Liz Phair didn’t always like performing. She suffered from stage fright from the start, and would roll her eyes at bandmates who loved the live experience. But now, she’s one of the junkies.
“I’ve turned a corner about my live show,” said Phair from Los Angeles before she kicked off an East Coast tour that brings her to the Music Hall of Williamsburg on Jan. 26. “I used to get so stressed out before going out on tour. Now, I’m really enjoying it.”
The singer can’t really point to what changed, though part of it may that after being on the scene for as long as she has, she’s a chameleon who’s finally comfortable in her own skin.
The indie rock goddess exploded onto the music scene with her 1993 debut, “Exile from Guyville,” a song-by-song refutation of the Rolling Stones’ “Exile on Main Street.”
Since that groundbreaking album — an anthem of audaciousness for all young, independent women — Phair’s played with people’s expectations, even if that’s meant losing the edge of her twentysomething rebellion. There was 1998’s “Whitechocolatespaceegg,” which revolved around themes of motherhood and family, rather than shocking songs about sex and relationships; the commercial, glossy pop of her 2003 self-titled album; and her latest, the off-beat “Funstyle,” which finds the singer on one song rapping (yes, rapping).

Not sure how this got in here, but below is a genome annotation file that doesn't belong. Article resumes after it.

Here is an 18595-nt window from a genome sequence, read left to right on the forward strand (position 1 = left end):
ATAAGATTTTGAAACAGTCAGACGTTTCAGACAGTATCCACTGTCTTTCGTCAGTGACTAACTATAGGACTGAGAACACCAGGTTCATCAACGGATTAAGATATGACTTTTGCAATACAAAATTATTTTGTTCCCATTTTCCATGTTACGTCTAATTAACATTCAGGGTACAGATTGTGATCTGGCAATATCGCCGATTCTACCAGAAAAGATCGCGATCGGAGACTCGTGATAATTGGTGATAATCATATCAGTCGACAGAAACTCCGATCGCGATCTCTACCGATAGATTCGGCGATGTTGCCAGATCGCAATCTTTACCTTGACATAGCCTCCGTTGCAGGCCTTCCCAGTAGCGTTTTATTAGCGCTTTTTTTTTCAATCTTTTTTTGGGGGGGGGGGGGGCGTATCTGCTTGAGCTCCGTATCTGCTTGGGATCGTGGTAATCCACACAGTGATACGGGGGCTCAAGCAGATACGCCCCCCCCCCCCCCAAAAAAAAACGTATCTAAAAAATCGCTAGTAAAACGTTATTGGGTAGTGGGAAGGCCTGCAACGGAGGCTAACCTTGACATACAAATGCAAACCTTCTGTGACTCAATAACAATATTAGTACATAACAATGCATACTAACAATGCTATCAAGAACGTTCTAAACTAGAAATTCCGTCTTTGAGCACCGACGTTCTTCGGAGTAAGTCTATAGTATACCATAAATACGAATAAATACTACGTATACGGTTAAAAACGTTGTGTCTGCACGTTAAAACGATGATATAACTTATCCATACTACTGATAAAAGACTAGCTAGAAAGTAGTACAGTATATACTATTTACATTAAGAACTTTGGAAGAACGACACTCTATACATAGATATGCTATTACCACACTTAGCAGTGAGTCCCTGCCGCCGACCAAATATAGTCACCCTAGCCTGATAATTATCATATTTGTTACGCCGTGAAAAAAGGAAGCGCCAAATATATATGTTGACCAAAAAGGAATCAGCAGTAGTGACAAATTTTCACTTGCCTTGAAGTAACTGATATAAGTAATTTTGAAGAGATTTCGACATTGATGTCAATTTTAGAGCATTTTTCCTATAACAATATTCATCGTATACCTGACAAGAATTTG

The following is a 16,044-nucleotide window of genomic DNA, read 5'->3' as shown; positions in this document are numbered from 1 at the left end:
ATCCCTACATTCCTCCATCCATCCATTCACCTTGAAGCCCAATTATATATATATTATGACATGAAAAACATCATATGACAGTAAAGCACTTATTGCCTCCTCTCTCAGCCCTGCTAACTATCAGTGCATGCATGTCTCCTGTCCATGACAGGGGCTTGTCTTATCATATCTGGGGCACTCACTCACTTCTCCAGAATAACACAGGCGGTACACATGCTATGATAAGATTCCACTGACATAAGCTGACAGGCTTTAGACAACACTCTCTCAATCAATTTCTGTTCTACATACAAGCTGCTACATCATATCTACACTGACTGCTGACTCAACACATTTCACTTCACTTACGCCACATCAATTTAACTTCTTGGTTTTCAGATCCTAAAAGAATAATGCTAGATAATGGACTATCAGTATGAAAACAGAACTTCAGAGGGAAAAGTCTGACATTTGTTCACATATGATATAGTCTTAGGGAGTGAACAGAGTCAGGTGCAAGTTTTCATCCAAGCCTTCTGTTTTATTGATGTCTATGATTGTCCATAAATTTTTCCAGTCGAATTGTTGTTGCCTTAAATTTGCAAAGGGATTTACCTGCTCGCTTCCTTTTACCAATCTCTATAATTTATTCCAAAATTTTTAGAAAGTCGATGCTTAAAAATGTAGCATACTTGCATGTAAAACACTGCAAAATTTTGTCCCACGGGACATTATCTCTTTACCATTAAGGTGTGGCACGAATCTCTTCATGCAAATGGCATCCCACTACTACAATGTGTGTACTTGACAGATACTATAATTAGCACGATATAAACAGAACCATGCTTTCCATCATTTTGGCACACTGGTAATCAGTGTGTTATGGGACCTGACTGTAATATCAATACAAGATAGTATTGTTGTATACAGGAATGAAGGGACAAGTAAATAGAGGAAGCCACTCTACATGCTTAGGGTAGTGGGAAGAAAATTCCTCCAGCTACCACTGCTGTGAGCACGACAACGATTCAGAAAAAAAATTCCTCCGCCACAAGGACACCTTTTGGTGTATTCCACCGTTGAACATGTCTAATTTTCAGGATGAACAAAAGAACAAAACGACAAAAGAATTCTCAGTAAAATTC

That experimentation may have alienated fans of “Guyville”-era Phair, but when she plays live, the musician’s learned to give the people what they want.
“I have enough records under my belt so that I can really play songs that people want to hear,” said Phair. “It’s fun.”
Make that funstyle.
Liz Phair at Music Hall of Williamsburg [66 N. Sixth St. between Wythe and Kent avenues in Williamsburg, (718) 486-5400], Jan. 26 at 8 pm. Tickets $25. For info, visit www.lizphair.com.